The Great River Trail is a breathtaking journey along 60 miles of the Mississippi River. The route is a mixture of paved rail-trail, small-town sidewalks, dedicated bike lanes on the street and a stretch of road shoulder along the Great River Road. The Great River Trail begins in Savanna and travels south through many small river towns with traditions still steeped in the quintessential culture of the Mississippi River. There are many opportunities for browsing antiques, enjoying sumptuous catfish dinners and viewing the boats and barges. If you stop for a spell, the friendly locals will chat to you about the river and how it hasand hasn'tchanged.
Starting in Savanna, in the north, the Great River Trail is a nicely paved, secluded trail. As you continue, you travel through a beautiful section that is sometimes secluded and quiet and other times parallels State Route 84.
Through Cordova, near mile 35, the route follows quiet streets. Be sure to watch for the green bike signs that mark this section. After less than 2 miles, the rail-trail picks up again and closely follows Great River Road for 4 miles into Port Byron, a charming river town visible from the trail's riverbank course. Most of the corridor here is shared with an active rail line, offering a fine example of a safe rail-with-trail relationship.
Three miles downriver is Rapids City. You will see numerous blue herons, gulls and waterfowl in and over the water here. In town adjacent to the trail is a stone monument offering a prayer from Native Americans for both the trail and its users.
After another 3 miles, the trail quickly cuts underneath Interstate 80 then through the town of Hampton and past lovely riverfront homes. A large public park on the south side of town has a great wooden playground and makes a wonderful rest stop. Shortly after leaving the park, the trail climbs to the top of a levee wall, where it stays for quite a while. Just ahead on the left, the John Deere manufacturing plant, with row after row of shining new farm equipment, marks the beginning of the trail's urban section. Traveling atop the levee affords great views of the bridges over the river connecting the Quad Cities.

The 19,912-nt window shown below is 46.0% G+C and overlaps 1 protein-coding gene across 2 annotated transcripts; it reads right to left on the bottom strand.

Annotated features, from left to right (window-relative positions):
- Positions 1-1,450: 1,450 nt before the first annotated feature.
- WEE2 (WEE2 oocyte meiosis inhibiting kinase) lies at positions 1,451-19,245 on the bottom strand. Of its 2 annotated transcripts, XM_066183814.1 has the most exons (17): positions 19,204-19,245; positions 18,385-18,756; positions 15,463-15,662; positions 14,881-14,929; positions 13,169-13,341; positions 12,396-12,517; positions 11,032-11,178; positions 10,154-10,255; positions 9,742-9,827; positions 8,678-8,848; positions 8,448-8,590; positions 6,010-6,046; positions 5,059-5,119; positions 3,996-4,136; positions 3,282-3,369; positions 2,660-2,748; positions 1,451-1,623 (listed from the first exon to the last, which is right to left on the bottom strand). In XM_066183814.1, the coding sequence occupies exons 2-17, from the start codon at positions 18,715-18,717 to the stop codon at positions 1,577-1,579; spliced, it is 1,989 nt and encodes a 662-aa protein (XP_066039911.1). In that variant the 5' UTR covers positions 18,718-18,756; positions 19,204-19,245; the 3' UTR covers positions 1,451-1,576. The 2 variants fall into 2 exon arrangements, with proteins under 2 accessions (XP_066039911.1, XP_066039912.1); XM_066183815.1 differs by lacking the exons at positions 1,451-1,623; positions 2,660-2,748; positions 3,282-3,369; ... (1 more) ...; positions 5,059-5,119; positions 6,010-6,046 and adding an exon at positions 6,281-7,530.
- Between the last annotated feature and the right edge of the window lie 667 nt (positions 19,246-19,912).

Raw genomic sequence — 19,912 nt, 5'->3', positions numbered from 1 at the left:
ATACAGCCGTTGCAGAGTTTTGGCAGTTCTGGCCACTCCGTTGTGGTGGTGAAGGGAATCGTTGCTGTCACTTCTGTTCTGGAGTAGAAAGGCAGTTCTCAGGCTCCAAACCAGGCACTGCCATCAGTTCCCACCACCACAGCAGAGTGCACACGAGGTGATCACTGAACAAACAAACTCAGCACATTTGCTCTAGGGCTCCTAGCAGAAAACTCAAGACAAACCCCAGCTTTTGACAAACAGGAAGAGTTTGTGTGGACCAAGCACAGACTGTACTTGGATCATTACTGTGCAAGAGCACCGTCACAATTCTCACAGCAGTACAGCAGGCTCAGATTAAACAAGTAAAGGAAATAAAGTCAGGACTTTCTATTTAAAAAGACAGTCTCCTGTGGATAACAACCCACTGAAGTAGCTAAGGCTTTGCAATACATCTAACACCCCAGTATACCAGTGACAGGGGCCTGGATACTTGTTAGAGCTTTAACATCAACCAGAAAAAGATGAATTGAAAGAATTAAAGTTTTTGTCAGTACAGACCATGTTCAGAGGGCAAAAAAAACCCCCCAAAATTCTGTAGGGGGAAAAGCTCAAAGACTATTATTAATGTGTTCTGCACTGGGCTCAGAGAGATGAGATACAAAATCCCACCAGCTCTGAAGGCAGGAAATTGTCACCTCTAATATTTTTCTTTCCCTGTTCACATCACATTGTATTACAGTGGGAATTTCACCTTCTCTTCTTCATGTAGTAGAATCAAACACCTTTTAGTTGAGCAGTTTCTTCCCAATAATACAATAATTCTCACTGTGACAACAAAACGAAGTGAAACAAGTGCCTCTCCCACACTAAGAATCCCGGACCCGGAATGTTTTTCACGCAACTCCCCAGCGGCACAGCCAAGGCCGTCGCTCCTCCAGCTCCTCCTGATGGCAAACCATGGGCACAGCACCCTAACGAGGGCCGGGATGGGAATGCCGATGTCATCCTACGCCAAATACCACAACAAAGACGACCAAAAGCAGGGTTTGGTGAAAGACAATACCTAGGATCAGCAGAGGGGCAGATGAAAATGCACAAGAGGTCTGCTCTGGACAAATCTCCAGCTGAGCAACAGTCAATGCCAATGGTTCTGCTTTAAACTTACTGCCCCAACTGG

From Hampton it is only 5.5 miles to the city of Moline. Follow the bike route signs to navigate through the city and return to the trail on the other side. The Quad City Convention and Visitors Bureau, right off the trail, is a pleasant place to stop. This stretch follows a slough of the river, across which you can see historic Rock Island. The Rock Island Arsenal (operated here by the U.S. Army) was a Union army prison camp during the Civil War.
Leaving downtown Moline, the trail stays up on the riverbank and crosses under the Centennial Bridge as you enter the city of Rock Island. Its industrial area dominates the landscape for most of the final 7.5 miles from Moline. This breaks open when you ride into Sunset Park, where a large marina and extensive river views provide a fitting end to this scenic trail.
Parking and Trail Access
To reach the Savanna trailhead from State Route 84 (Great River Road), take US 50 (Chicago Street) west and turn left on Broderick Drive. The trailhead is on the left.
The Cordova trailhead is on Main Avenue. From SR 84 (Great River Road) turn west on Main Avenue and take a left on 11th Street. The parking lot is in the park on the right. You will not see the trail; from the parking lot, head left (north) on 11th Street, turn left again on 2nd Avenue and then look for the green bike route signs.
To reach the Rock Island trailhead from Interstate 280, take SR 93 (Centennial Expressway) to the Sunset Lane Exit. Turn left on Sunset Lane and look for the trailhead on the right at Sunset Park.
To get to know our home state a little better, we drove from Chicago to Galena and spent a couple days there. Then we drove to Savanna, parked the car, and rode the entire length of the GR Trail from Savanna to Rock Island (day 1) and back to Savanna ...
Jaunt through Albany
I've ridden sections of this trail quite a few times. I noticed on the view map that the trail didn't make a round about trip through some pretty steep hills in Albany. So I figured I'd ride the trail as far as I could in the time I had. I rode from East ...
Great weekend trip
We rode this trail from Fisherman's Corner on the Illinois side near Hampton. We camped there, it was a nice facility. We stopped at the ice cream shop, Remember when, in Hampton twice while there. Good ice cream but candy is not anything homemade, it ...